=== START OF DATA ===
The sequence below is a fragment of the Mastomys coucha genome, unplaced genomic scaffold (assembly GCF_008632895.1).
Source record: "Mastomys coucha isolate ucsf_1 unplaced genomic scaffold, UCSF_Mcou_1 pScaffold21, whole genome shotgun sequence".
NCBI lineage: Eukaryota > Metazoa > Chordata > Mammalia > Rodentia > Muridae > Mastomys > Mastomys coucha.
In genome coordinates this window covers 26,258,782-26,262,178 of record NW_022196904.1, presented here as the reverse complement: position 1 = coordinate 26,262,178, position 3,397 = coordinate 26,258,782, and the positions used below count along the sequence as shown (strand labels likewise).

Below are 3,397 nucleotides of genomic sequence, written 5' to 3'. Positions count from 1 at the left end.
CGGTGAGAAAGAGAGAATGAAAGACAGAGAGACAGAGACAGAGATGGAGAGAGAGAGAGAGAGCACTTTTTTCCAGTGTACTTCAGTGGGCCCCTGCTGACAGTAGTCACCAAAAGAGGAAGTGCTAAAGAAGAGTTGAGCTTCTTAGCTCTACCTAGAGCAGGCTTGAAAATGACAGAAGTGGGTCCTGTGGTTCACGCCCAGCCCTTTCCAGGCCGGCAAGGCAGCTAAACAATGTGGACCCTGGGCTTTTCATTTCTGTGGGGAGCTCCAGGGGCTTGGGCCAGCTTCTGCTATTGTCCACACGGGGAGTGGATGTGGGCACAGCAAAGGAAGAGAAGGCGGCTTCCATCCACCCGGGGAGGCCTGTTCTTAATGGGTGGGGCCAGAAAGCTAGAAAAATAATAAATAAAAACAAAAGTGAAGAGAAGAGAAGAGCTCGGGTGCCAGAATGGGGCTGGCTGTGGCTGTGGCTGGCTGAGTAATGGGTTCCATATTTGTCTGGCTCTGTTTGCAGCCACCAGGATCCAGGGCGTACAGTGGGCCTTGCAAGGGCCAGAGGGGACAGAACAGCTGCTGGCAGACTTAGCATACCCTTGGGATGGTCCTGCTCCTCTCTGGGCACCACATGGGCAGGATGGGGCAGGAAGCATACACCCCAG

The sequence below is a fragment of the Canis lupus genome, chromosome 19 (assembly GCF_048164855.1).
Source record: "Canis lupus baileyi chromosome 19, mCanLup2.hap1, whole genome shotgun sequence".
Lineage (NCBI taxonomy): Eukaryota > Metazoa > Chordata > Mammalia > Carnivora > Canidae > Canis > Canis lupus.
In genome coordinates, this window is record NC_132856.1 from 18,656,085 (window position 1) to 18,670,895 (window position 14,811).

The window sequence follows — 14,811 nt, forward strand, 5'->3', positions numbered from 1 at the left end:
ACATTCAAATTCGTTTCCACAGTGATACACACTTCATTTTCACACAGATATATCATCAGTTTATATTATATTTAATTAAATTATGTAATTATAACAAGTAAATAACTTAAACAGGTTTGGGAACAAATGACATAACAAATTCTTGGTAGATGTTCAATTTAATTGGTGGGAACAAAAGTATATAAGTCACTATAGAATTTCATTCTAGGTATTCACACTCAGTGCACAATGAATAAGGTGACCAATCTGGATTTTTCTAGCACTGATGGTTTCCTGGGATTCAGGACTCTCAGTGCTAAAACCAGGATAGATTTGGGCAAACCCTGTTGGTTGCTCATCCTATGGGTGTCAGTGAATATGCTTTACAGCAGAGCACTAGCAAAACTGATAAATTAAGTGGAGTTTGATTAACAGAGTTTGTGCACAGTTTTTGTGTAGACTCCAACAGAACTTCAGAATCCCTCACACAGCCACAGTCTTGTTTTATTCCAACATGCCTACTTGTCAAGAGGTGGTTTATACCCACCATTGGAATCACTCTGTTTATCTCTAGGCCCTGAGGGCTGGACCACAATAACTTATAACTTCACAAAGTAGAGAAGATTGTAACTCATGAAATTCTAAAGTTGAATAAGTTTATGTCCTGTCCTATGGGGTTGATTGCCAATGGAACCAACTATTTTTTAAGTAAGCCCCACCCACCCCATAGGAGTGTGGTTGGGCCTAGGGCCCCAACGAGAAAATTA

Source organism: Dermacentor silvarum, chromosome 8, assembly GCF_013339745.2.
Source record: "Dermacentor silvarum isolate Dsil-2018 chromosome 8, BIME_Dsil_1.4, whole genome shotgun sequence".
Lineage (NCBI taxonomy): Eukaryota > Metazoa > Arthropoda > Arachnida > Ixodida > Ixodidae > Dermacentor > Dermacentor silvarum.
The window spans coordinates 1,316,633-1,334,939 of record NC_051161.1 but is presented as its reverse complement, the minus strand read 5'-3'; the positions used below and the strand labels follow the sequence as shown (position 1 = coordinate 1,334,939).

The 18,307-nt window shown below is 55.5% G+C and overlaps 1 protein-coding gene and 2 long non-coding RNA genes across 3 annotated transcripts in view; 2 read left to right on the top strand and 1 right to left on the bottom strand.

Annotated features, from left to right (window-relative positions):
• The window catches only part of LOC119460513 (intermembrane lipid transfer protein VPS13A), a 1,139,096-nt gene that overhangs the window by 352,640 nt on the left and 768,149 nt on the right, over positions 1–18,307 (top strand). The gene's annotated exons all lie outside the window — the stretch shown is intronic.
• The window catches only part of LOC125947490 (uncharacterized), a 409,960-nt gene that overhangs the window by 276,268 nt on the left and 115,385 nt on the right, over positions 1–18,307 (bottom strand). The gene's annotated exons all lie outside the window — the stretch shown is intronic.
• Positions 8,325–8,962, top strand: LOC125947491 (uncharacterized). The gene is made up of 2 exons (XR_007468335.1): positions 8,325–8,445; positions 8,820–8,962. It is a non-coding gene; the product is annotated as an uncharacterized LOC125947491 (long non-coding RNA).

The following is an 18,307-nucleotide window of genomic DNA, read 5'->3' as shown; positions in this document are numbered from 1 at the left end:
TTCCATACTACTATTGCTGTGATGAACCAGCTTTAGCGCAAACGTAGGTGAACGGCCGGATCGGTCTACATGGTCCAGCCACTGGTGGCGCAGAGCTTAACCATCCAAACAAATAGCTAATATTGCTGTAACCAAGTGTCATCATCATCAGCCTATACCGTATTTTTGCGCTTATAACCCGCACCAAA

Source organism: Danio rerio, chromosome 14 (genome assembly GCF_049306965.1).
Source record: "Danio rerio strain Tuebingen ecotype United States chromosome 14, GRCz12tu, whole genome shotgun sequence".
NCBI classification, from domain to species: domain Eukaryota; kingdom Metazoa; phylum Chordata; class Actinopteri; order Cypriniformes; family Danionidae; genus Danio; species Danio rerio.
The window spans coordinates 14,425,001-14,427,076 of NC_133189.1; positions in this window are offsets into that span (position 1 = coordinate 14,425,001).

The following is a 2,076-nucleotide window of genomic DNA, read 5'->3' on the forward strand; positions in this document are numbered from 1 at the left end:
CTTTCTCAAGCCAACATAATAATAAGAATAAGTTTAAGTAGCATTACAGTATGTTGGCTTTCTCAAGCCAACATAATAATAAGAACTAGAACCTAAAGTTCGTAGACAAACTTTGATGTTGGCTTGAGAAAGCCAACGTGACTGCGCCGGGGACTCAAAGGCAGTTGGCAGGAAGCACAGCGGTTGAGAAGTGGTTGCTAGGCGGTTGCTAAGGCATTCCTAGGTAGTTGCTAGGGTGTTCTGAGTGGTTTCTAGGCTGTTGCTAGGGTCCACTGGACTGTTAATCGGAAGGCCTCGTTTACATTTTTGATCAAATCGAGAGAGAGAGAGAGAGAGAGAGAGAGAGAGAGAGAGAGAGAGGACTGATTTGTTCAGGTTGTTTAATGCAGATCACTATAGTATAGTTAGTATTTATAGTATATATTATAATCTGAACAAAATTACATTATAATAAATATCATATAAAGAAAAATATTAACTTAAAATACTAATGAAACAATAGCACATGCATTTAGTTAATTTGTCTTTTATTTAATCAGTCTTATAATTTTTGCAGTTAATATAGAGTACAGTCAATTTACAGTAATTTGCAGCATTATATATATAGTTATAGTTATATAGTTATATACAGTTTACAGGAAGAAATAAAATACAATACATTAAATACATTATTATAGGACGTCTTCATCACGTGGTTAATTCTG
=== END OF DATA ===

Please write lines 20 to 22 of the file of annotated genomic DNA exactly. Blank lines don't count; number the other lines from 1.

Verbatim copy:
• The window catches only part of LOC125947490 (uncharacterized), a 409,960-nt gene that overhangs the window by 276,268 nt on the left and 115,385 nt on the right, over positions 1–18,307 (bottom strand). The gene's annotated exons all lie outside the window — the stretch shown is intronic.
• Positions 8,325–8,962, top strand: LOC125947491 (uncharacterized). The gene is made up of 2 exons (XR_007468335.1): positions 8,325–8,445; positions 8,820–8,962. It is a non-coding gene; the product is annotated as an uncharacterized LOC125947491 (long non-coding RNA).

The following is an 18,307-nucleotide window of genomic DNA, read 5'->3' as shown; positions in this document are numbered from 1 at the left end: